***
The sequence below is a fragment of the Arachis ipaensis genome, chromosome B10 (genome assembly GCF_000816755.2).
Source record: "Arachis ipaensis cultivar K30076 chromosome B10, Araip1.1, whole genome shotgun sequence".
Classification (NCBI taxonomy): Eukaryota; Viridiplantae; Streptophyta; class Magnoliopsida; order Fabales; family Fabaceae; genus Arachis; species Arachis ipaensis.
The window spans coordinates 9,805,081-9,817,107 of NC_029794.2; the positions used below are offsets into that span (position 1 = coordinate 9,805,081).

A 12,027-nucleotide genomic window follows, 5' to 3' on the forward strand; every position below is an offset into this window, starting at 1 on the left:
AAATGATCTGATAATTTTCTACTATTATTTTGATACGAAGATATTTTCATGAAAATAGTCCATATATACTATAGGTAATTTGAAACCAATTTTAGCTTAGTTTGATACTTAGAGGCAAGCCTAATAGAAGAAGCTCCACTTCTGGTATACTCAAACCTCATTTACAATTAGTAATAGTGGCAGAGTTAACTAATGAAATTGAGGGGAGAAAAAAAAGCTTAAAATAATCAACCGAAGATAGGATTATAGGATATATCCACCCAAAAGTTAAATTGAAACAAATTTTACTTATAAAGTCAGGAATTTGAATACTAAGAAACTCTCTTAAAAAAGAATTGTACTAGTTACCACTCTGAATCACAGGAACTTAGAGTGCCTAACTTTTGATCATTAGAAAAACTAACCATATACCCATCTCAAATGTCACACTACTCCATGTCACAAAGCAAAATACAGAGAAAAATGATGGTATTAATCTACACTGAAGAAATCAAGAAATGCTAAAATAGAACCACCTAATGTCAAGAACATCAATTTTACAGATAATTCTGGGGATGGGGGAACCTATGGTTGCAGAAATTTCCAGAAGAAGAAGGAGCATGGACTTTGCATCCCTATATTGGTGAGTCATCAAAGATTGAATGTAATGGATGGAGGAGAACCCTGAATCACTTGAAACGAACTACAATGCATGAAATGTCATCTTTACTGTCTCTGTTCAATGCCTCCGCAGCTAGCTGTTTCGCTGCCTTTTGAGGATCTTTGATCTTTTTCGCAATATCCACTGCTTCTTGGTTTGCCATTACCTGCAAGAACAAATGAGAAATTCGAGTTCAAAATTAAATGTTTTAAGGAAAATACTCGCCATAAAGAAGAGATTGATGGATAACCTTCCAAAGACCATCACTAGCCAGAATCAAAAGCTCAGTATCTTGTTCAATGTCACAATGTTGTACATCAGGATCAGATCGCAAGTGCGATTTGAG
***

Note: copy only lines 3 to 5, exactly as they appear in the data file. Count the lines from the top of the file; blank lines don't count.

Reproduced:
Classification (NCBI taxonomy): Eukaryota; Viridiplantae; Streptophyta; class Magnoliopsida; order Fabales; family Fabaceae; genus Arachis; species Arachis ipaensis.
The window spans coordinates 9,805,081-9,817,107 of NC_029794.2; the positions used below are offsets into that span (position 1 = coordinate 9,805,081).

A 12,027-nucleotide genomic window follows, 5' to 3' on the forward strand; every position below is an offset into this window, starting at 1 on the left: